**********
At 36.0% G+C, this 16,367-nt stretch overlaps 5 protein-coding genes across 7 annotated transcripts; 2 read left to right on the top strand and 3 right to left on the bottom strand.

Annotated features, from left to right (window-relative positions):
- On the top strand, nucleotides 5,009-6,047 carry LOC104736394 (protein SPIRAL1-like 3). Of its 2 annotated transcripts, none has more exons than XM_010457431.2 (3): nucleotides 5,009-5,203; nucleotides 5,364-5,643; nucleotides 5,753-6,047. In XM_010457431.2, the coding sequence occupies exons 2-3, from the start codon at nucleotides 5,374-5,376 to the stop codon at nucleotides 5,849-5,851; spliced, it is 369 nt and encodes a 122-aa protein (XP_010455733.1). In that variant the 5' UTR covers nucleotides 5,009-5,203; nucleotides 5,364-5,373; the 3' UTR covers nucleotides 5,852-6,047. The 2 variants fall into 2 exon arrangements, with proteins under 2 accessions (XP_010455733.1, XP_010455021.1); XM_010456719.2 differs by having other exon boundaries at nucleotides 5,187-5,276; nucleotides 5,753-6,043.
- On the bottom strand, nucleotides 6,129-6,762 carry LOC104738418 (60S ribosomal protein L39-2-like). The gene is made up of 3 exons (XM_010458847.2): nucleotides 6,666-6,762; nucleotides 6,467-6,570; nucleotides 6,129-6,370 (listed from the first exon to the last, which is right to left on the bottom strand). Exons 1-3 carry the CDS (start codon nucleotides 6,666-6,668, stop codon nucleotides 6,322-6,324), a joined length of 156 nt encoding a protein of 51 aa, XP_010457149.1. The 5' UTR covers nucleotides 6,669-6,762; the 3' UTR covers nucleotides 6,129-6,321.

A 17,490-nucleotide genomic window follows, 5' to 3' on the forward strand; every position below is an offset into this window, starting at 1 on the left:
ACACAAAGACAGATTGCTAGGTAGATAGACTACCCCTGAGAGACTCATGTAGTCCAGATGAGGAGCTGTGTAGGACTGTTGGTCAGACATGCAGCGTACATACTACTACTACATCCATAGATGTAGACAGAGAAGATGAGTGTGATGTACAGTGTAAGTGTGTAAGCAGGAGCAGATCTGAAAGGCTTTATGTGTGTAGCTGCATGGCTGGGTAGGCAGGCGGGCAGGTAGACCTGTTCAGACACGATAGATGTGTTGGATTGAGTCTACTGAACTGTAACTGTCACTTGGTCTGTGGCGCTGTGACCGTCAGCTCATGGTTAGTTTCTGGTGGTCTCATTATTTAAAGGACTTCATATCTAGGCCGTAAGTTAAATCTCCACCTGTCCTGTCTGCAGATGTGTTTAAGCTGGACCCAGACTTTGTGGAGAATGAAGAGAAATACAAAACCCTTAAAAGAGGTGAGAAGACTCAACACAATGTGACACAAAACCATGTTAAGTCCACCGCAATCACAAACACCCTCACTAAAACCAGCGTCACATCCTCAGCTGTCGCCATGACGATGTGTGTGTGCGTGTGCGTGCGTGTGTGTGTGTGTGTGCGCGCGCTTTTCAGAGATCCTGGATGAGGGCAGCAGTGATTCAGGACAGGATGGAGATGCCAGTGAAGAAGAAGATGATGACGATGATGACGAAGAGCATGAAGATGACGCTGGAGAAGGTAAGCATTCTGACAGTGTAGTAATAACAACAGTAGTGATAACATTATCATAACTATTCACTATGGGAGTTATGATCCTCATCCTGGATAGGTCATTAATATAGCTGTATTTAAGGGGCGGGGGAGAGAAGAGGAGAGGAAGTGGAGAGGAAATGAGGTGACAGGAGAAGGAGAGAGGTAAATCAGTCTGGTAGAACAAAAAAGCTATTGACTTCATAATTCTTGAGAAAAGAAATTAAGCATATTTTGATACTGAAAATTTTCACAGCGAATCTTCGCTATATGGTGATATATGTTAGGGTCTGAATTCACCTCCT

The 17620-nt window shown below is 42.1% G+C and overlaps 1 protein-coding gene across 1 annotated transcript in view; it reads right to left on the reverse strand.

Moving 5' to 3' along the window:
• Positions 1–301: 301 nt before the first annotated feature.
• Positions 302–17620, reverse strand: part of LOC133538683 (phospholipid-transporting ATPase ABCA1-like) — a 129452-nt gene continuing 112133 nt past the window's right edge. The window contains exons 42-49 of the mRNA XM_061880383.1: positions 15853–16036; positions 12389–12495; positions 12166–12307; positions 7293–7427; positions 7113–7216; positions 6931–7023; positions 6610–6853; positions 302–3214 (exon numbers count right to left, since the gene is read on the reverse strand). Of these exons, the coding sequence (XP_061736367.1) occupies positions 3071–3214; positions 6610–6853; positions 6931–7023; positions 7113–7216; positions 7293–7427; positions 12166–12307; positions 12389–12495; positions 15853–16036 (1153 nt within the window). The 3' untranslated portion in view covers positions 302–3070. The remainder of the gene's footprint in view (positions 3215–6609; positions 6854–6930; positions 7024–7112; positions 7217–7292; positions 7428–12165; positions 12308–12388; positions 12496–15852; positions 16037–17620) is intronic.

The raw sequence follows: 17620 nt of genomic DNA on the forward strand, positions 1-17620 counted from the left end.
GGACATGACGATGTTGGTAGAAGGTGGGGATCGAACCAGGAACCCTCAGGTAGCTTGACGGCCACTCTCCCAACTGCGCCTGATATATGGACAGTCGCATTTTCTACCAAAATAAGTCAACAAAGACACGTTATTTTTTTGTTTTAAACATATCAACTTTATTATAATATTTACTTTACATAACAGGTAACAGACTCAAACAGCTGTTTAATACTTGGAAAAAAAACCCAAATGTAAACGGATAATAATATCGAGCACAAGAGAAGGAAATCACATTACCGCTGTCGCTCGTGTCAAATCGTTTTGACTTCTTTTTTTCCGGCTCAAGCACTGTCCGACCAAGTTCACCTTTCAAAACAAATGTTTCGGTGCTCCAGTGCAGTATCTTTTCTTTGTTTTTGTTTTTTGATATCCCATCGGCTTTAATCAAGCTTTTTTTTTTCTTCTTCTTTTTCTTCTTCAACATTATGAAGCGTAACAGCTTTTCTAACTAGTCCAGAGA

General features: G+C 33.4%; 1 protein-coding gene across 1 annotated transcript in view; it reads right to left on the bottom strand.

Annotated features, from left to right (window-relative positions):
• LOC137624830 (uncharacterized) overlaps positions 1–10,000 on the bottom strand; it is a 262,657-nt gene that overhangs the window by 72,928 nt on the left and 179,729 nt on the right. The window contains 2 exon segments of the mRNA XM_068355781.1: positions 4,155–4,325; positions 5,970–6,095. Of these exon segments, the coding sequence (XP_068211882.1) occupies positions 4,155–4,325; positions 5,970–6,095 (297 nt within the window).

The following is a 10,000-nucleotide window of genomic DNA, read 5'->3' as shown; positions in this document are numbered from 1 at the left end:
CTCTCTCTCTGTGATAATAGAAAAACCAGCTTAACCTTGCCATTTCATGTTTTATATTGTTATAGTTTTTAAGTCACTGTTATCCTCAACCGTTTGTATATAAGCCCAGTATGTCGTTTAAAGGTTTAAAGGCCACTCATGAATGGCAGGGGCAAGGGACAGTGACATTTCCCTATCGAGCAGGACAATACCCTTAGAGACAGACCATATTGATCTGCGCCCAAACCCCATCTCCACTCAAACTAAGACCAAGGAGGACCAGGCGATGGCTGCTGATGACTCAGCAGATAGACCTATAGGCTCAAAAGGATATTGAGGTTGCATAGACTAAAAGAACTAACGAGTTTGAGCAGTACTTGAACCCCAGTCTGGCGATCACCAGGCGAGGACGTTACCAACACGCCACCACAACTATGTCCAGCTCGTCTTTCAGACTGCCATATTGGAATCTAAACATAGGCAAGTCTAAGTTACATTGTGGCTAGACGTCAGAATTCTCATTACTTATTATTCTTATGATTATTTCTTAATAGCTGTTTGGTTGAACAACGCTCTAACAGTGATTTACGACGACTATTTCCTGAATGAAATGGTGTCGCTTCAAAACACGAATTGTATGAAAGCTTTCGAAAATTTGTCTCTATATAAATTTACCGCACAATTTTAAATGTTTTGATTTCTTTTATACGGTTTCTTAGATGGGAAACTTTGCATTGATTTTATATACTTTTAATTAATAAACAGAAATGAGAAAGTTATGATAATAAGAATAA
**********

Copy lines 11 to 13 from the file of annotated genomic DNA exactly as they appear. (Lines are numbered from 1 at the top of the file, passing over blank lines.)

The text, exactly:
The raw sequence follows: 17620 nt of genomic DNA on the forward strand, positions 1-17620 counted from the left end.
GGACATGACGATGTTGGTAGAAGGTGGGGATCGAACCAGGAACCCTCAGGTAGCTTGACGGCCACTCTCCCAACTGCGCCTGATATATGGACAGTCGCATTTTCTACCAAAATAAGTCAACAAAGACACGTTATTTTTTTGTTTTAAACATATCAACTTTATTATAATATTTACTTTACATAACAGGTAACAGACTCAAACAGCTGTTTAATACTTGGAAAAAAAACCCAAATGTAAACGGATAATAATATCGAGCACAAGAGAAGGAAATCACATTACCGCTGTCGCTCGTGTCAAATCGTTTTGACTTCTTTTTTTCCGGCTCAAGCACTGTCCGACCAAGTTCACCTTTCAAAACAAATGTTTCGGTGCTCCAGTGCAGTATCTTTTCTTTGTTTTTGTTTTTTGATATCCCATCGGCTTTAATCAAGCTTTTTTTTTTCTTCTTCTTTTTCTTCTTCAACATTATGAAGCGTAACAGCTTTTCTAACTAGTCCAGAGA

General features: G+C 33.4%; 1 protein-coding gene across 1 annotated transcript in view; it reads right to left on the bottom strand.